Press Archive

SDSC SRB Version 3.3.1 Manages Data for Large Scientific Collaborations

SDSC Storage Resource Broker Meets Need for Production Data Management

Published 05/03/2005

By Paul Tooby
SDSC Senior Science Writer

When a large eScience collaboration in the United Kingdom needed to provide comprehensive data management for 16 separate sites connected to a central data repository, the SDSC Storage Resource Broker, known as the SRB, was one of the few systems they selected for an evaluation that is still underway. With innovative features designed to support reliable performance in large-scale scientific collaborations, version 3.3.1 of the SRB is a key component of emerging cyberinfrastructure -- sophisticated technology-supported environments for advancing scientific knowledge -- and the most proven data management software available for the demanding requirements of such major projects. The SRB version 3.3.1 software, user manuals, and release notes with a complete list of new features are online for download by the research community as a source distribution at www.sdsc.edu/srb/indx.php/Main_Page.

"The advanced capabilities of the SRB have made it a reliable production tool for scientific data management," said Reagan Moore, Distinguished Scientist and Director of the Data-Intensive Computing Environments group at the San Diego Supercomputer Center. "The SRB system is used in scientific disciplines from astronomy and environmental sciences to neurosciences, physics, and chemistry." The broad adoption of the SRB software is also shown by its use in projects with a large number of agencies, including the National Archives and Records Administration, the National Science Foundation, the National Institutes of Health, the Department of Energy, and the National Aeronautics and Space Administration, as well as UK eScience projects and other international efforts.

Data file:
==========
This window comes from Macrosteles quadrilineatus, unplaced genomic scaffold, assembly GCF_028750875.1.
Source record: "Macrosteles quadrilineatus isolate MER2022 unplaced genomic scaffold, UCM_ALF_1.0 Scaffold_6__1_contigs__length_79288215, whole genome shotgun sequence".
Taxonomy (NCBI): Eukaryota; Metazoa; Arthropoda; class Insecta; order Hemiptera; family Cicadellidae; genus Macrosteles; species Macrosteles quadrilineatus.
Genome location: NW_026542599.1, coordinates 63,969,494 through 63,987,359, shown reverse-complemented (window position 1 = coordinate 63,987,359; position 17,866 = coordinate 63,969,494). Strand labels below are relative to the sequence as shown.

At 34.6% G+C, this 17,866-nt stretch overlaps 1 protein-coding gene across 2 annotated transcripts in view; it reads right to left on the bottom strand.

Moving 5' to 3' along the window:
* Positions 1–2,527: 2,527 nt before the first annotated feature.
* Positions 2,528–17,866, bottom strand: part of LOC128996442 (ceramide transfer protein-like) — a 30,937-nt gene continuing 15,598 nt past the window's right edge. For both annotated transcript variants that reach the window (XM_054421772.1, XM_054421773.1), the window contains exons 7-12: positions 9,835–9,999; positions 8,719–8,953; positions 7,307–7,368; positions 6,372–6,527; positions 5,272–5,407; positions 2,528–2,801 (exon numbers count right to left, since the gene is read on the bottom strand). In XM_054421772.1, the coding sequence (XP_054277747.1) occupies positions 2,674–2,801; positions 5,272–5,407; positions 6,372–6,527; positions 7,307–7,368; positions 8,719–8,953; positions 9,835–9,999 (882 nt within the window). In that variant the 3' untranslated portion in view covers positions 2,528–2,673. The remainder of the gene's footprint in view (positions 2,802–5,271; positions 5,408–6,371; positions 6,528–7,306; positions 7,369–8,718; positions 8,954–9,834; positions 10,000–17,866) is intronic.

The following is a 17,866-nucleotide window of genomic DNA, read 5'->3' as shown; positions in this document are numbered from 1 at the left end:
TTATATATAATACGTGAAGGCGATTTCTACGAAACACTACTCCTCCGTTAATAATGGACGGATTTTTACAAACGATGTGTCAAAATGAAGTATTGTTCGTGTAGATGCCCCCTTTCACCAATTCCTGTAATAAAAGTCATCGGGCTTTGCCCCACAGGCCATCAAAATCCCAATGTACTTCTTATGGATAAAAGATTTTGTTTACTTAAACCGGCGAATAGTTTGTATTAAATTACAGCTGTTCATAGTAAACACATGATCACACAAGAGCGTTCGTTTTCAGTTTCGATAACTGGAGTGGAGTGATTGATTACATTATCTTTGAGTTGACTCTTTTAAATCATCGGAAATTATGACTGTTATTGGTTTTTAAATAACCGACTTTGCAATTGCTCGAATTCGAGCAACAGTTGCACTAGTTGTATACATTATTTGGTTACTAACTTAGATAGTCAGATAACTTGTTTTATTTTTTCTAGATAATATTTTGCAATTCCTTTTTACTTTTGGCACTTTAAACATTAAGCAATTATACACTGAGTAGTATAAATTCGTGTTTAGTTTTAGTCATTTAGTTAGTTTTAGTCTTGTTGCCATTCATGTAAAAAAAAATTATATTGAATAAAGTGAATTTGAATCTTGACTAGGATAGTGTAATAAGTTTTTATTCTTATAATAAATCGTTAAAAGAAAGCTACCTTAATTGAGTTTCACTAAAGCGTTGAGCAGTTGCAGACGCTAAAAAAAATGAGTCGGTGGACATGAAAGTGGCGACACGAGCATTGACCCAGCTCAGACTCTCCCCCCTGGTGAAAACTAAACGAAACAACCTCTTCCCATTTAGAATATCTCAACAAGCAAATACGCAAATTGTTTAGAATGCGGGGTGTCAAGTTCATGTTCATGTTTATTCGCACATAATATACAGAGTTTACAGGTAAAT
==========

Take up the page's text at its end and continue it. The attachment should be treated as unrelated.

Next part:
As an end-to-end data management solution, the SRB can store data created in sensor networks or simulations, support data management and collaboration in data grids, publication in digital libraries, and long-term preservation in digital archives. The flexible Zone SRB system can manage data from simple collections for a single researcher to complex multi-terabyte collections (one terabyte is 1,000 gigabytes) with millions of files. By supporting the federation of distributed data collections, Zone SRB allows scientific users to flexibly share rapidly-changing data collections across multiple institutions that may be spread around the globe, each running its own SRB Metadata Catalog (MCAT), or zone. This gives researchers powerful data discovery tools as well as speedy access to "any data, anywhere, anytime."

In conjunction with version 3.3.1 of the SRB, the SDSC team is releasing updated versions of inQ, the Windows graphical user interface to SRB, MySRB, the web-based access tool, and Jargon, a Java application program interface.

What's New in SRB Versions 3.3 and 3.3.1
As a widely-used production tool, the evolution of the SRB is guided by input from its large user community. "We spend a lot of time supporting the people who use our software," explained Arcot Rajasekar, who leads the SRB project at SDSC. "Not only does this help our users, it also helps the team better understand what users need most. We are also now using the Bugzilla system to track bugs, and recently completed a user survey that gave us good ideas for new features."

An important capability requested by many SRB users, including the eScience project of the Biotechnology and Biological Sciences Research Council, is support for transparent data movement and archiving in large research environments that have complex architectures. The UK researchers need to store their data at each local site initially, where scientists can work with it efficiently. Then, when a data collection is no longer being used locally, behind the scenes the administrator needs to be able to move the data to the central repository. After a time in the central cache, it may be moved to archival storage, but the data always needs to be easily available to move back to local storage when a scientist needs to work with it.

To support this capability, the SRB team implemented high performance capabilities that allow the administrator to easily move data collections between local storage and the central repository. The features include bulk move for shifting even millions of files, and parallel transfers for rapidly moving terabyte-size data collections. For users, all of this is transparent and without changes to file and path names, so that they can focus on their science and easily access their data whenever they need it, without needing to know technical details such as the data's physical location, access protocols, or authentication steps.